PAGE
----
Nevertheless, I will pose another question that few, if anyone, has asked in the discourse over this topic – is it actually in China’s strategic interests to seize sovereign control of the Russian Far East (RFE) or any part of Siberia? It seems like few, if anyone, has done any basic, high-level cost-benefit analysis from a Chinese strategic perspective. When we put forth even a casual effort to weigh the costs and benefits, the answer becomes quickly apparent – NO, it’s not. As usual, for those who do not want to read too much, the bolded text provides an adequate summary. Read more…

5 Popular Misconceptions about the Sino-Russian Gas Deal

June 1st, 2014 3 comments

The conclusion of a 30-year, 38 BCM/year Sino-Russian gas deal has gotten considerable attention in the media recently. Not surprisingly, much of the coverage – especially in the western media – was emotionally charged, given that Putin’s visit to China & the deal signing coincided with the unfolding crisis in Ukraine. There was no shortage of rhetoric about Putin “making Russia a resource appendage of China” for “good PR”, as if being a resource appendage of the West is so much better. The tirade of rhetoric against this deal reminds me of the type of propaganda we saw when China started boosting trade and investment in Africa. This post will address some of the biggest misconceptions being propagated in the western (& even Russian) mainstream media, and seek to draw conclusions based on facts, rather than anti-Chinese xenophobia. This is a lengthy post, so for those who are not interested in the details, the bold text will give you an adequate summary.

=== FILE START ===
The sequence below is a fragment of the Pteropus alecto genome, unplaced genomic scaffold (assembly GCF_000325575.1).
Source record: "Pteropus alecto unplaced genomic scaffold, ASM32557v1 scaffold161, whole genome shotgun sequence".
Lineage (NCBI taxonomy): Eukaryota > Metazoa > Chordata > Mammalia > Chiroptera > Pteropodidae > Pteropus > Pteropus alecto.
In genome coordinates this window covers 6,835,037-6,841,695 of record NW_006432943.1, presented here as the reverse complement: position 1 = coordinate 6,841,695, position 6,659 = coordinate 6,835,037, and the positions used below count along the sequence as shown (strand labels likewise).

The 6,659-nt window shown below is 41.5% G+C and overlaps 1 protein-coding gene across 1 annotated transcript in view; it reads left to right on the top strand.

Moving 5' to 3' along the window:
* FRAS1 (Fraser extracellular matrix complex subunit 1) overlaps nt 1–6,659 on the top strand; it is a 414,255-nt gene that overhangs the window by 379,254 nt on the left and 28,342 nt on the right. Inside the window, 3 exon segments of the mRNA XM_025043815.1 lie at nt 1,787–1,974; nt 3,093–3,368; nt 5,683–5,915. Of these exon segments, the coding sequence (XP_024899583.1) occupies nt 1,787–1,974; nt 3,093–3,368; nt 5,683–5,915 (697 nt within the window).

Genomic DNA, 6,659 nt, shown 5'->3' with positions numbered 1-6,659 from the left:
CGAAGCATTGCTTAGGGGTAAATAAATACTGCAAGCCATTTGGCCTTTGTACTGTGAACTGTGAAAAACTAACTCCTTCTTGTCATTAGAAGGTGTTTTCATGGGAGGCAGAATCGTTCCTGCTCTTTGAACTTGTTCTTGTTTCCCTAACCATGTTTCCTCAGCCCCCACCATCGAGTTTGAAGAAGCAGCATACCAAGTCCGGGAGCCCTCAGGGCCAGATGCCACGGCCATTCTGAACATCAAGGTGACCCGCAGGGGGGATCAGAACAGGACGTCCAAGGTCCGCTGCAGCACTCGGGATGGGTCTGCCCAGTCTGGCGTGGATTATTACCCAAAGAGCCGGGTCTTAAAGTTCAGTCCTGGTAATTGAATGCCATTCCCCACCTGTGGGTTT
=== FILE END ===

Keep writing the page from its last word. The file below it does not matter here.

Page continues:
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Yet another myth about democracy: “democracy+capitalism = prosperity”

March 15th, 2014 10 comments

When I wrote my first commentary on this blog, I outlined three common myths that people frequently believe without question when they think about democratic governance. Obviously, an idea as blindly and fervently worshiped as ‘democracy’ will have far more than just three myths associated with it. I continue my exploration of this ideology by discussing another myth that is frequently accepted without critical examination. Read more…

Perceptions of corruption in the US and PRC – not exactly what one would expect

January 20th, 2014 3 comments

I was casually browsing through Transparency International’s website, and noticed something peculiar – even though citizens of the Republic of Georgia have a much higher opinion of their country’s ability to deal with corruption in their country relative to their counterparts in the US, and a much more optimistic outlook on the future of public institutions, Georgia ranks 55th on the Corruption Perception Index (CPI), whereas the US ranks 19th (see 2013 rankings). Given the inherent difficulty in measuring actual levels of corruption, I understand why PERCEPTION of corruption is widely considered the best available proxy. But IF public perception is so important, I still didn’t understand why Georgia is 36 places lower than the US, when its citizens have a far more positive perception about their country’s ability to contain corruption in virtually every category measured.

I did a little digging and asking around, and I found that CPI rankings actually place LITTLE, IF ANY weight on public perception within the countries being ranked. If Wikipedia is accurate, CPI rankings are actually based on aggregates of “expert opinions” from select institutions that Transparency International (TI) deems “credible”: